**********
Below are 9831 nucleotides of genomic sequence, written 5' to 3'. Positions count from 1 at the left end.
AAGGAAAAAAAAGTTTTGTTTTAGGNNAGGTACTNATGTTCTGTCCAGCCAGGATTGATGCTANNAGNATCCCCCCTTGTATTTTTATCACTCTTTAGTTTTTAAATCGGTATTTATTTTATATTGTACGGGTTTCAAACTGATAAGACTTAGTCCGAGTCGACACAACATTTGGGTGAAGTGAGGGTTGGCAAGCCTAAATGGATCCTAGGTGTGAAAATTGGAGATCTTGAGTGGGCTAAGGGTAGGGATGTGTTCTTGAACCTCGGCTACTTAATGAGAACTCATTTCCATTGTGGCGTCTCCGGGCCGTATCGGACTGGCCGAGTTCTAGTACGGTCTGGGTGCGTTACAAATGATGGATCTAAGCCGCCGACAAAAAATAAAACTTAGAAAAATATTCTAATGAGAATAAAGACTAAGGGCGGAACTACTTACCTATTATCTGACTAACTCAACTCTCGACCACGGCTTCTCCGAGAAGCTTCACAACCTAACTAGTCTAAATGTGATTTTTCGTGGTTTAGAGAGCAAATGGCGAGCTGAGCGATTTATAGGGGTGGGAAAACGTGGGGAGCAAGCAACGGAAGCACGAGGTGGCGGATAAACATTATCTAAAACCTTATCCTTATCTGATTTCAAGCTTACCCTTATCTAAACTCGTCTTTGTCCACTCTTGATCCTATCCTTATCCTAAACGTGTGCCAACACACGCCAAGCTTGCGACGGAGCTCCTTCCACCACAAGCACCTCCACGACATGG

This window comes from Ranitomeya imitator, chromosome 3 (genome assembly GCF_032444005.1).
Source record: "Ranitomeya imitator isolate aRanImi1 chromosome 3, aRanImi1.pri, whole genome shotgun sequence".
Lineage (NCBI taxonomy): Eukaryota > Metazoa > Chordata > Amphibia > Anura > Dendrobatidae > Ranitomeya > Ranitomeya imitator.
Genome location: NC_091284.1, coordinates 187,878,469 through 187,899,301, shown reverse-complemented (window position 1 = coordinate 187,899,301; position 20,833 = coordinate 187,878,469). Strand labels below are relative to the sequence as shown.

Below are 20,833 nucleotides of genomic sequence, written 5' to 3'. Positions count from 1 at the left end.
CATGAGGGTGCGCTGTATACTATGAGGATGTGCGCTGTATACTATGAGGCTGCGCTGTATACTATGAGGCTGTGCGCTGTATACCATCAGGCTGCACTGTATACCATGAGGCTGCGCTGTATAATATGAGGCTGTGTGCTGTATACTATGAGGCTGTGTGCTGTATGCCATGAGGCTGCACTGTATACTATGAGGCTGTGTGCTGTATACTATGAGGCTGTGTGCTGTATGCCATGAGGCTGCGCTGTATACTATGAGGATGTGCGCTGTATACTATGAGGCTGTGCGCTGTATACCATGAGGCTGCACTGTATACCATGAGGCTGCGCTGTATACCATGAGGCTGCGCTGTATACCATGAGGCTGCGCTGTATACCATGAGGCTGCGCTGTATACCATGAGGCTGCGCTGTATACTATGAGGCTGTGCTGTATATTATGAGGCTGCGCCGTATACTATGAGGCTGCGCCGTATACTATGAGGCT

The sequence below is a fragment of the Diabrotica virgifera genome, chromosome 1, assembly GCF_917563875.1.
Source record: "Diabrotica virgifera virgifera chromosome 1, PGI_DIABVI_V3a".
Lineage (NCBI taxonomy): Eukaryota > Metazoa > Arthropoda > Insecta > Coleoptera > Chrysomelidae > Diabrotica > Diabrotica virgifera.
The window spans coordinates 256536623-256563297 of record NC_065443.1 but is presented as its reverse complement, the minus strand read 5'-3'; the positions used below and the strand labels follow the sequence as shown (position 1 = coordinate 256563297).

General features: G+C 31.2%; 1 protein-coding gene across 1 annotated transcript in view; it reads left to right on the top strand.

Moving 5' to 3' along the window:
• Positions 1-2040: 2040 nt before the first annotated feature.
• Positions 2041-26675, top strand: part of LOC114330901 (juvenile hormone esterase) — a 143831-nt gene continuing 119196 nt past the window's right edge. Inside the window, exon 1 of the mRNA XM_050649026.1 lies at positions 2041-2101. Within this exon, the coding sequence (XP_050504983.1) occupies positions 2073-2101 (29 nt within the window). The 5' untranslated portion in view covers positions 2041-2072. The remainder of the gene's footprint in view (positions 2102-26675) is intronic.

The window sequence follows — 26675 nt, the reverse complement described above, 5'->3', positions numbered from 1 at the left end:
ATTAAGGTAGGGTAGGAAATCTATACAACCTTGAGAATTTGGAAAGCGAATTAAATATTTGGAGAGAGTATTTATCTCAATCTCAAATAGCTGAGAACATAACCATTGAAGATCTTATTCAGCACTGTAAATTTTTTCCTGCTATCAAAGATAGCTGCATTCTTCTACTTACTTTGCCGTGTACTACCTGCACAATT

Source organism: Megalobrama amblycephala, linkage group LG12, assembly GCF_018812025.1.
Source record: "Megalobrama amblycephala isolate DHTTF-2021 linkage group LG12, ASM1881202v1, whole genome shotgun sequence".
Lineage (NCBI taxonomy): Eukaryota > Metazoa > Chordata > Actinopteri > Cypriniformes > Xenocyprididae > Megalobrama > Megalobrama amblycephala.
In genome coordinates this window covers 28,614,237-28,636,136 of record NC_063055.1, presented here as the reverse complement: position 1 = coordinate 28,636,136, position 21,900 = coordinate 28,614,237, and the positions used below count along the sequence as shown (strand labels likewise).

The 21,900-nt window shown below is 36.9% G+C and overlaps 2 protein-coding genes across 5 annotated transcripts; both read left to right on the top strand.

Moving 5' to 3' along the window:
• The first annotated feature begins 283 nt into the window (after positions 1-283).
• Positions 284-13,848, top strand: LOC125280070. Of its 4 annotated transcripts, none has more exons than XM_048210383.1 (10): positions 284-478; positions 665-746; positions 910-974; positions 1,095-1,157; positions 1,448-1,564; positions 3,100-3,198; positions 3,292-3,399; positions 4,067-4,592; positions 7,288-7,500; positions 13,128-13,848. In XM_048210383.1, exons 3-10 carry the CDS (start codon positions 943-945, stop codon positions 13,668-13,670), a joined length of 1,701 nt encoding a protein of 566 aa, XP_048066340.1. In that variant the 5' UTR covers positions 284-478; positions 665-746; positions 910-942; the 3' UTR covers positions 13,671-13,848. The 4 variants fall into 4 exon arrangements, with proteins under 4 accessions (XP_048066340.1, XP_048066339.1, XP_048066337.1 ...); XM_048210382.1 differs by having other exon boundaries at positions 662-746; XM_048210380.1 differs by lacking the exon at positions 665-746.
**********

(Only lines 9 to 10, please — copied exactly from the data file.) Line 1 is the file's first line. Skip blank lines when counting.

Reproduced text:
The sequence below is a fragment of the Diabrotica virgifera genome, chromosome 1, assembly GCF_917563875.1.
Source record: "Diabrotica virgifera virgifera chromosome 1, PGI_DIABVI_V3a".